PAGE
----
Sorry about that, Chief…

30 Apr

Oops, as they might say:

THE Pentagon’s former chief prosecutor has admitted he never wanted to pursue charges against the Australian terrorism suspect David Hicks.

Mr Hicks’s family and lawyer claimed vindication yesterday after the US Air Force Colonel, Moe Davis – appearing as a witness at a pre-trial hearing for another Guantanamo Bay inmate – said the Australian was not worth charging because he was not considered as serious an offender as other inmates.

But Colonel Davis said he had “inherited” the Hicks case from another prosecutor and was under political pressure to press charges. He had wanted to pursue cases that warranted 20-year sentences, which did not include Mr Hicks. He said the plea bargain to which Mr Hicks agreed to get out of Guantanamo Bay had been organised without his knowledge.

Colonel Davis was once a strident defender of the military commission process and a harsh critic of Mr Hicks and his military lawyer, Major Michael Mori. He resigned as chief prosecutor late last year, saying he had been forced to make inappropriate decisions. At Monday’s pre-trial hearing, Colonel Davis criticised the military commissions as being tainted by politics and using evidence gained by coercion.

Mr Hicks’s Adelaide lawyer, David McLeod, said “the worm has turned”.

“Perhaps the Australian public can now reflect on why it was that David Hicks pleaded guilty when the choice was return to Australia or be a subject to an indefinite political process of detention at Guantanamo,” he said. “It is total vindication of what the other [US] senior prosecutors said in emails in 2005 that the process was rigged, politically rigged.”…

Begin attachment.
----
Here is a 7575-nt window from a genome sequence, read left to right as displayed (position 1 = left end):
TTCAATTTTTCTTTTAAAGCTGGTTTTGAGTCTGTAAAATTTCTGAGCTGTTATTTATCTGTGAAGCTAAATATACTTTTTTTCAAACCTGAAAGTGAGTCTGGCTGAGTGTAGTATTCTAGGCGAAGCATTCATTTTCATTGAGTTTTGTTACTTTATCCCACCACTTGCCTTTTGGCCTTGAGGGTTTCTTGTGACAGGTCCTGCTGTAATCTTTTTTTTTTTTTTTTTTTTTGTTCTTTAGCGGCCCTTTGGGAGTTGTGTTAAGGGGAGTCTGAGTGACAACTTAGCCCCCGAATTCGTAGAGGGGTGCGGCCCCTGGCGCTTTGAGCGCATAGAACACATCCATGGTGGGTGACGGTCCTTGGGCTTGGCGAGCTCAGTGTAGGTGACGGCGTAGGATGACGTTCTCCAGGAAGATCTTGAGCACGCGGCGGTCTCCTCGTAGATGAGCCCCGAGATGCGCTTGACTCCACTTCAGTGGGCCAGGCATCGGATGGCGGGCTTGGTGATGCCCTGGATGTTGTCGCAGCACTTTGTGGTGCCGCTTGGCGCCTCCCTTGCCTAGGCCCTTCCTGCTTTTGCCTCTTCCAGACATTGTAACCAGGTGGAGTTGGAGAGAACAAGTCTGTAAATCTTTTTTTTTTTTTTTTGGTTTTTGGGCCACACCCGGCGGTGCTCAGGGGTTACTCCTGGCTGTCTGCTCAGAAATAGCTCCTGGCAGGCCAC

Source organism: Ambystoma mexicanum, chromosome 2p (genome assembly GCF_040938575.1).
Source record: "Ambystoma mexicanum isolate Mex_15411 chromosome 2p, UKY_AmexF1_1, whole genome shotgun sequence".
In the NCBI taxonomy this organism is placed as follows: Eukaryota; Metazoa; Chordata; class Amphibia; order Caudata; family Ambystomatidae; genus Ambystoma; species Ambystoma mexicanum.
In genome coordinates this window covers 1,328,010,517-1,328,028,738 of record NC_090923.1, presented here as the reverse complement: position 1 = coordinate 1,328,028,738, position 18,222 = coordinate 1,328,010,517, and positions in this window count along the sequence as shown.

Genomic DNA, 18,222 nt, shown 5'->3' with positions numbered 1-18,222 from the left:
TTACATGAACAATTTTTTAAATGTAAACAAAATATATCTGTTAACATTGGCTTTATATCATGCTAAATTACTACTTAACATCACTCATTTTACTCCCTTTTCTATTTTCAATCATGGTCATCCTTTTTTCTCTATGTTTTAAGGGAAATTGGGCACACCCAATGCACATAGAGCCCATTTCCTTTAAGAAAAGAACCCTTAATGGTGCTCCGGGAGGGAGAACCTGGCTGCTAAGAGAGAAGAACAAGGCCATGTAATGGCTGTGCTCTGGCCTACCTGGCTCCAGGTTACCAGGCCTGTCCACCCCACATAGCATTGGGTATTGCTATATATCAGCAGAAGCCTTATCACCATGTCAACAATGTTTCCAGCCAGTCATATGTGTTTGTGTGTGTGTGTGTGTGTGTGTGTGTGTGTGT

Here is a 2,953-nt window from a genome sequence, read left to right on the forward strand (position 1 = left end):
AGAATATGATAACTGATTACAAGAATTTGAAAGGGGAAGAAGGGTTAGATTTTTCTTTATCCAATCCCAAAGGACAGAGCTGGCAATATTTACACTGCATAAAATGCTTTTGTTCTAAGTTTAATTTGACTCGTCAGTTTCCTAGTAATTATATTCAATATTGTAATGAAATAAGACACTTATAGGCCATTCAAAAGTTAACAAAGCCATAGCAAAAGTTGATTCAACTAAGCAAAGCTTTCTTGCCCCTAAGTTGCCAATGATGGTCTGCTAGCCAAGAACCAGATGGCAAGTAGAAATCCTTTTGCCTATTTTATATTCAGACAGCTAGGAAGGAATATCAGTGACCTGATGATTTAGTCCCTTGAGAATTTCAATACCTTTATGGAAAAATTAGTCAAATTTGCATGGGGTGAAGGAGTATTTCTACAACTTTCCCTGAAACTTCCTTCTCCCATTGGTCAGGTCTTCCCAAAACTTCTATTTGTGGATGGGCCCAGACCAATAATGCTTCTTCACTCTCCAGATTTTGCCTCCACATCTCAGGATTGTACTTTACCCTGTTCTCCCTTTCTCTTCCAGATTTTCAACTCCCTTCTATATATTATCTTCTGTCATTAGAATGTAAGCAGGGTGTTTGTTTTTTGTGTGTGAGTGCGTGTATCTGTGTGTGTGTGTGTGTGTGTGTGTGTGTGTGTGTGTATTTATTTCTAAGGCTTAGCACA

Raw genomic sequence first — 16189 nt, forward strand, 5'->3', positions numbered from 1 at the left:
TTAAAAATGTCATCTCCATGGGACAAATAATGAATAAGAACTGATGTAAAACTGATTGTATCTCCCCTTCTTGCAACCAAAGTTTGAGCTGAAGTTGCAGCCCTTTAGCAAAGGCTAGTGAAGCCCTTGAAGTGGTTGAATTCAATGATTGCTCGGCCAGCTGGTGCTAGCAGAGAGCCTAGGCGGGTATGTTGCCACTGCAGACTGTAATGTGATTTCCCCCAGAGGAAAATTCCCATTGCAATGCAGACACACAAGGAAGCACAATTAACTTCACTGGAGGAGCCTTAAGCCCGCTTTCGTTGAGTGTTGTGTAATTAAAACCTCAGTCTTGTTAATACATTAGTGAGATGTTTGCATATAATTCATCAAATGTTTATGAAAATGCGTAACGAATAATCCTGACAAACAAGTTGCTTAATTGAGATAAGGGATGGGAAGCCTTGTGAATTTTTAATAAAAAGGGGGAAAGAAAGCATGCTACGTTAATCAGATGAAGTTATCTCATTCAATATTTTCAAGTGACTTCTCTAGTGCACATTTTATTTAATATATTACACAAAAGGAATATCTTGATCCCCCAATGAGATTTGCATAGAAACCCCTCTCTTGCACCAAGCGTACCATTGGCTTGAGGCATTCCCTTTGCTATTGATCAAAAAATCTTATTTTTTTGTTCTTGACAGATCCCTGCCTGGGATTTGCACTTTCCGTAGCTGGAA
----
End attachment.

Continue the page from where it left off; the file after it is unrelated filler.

Sydney Morning Herald

I think I’ll leave that right there, but future historians will have fun with the whole saga, won’t they?

Blogged with the Flock Browser

Site Meter


2 responses to “Sorry about that, Chief…

  1. Bruce

    April 30, 2008 at 9:15 pm

    Hmmm, I’m sure the historians will have some fun and subsequently get accused of left-wing bias. 😉

    Dunno about the “leave that right there” bit though, although I’m probably misrepresenting you (I know you need a cut-off point somewhere!); I’d like to see things go forward. Ruddock and Downer were very likely complicit in the illegal detention and torture of an Australian citizen. I think there needs to be an investigation to see if they knew what was happening in Guantanamo, and if they did, for criminal trials to proceed.

    That and other Howard Government criminal baggage such as Howard’s role in the Patrick’s dispute.

    I can appreciate forgiveness and grace, but not in a context where accountability is non-negotiable. I think these things need to be taken up and taken up quickly (not ignored, delayed or saved up for a political rainy day).

  2. ninglun

    April 30, 2008 at 10:01 pm

    I am sure the family and lawyer have been discussing it, and am equally sure we will hear more. My “leave it right there” kind of assumed that. After all, what can I contribute except to watch and wait in wonder?

%d bloggers like this: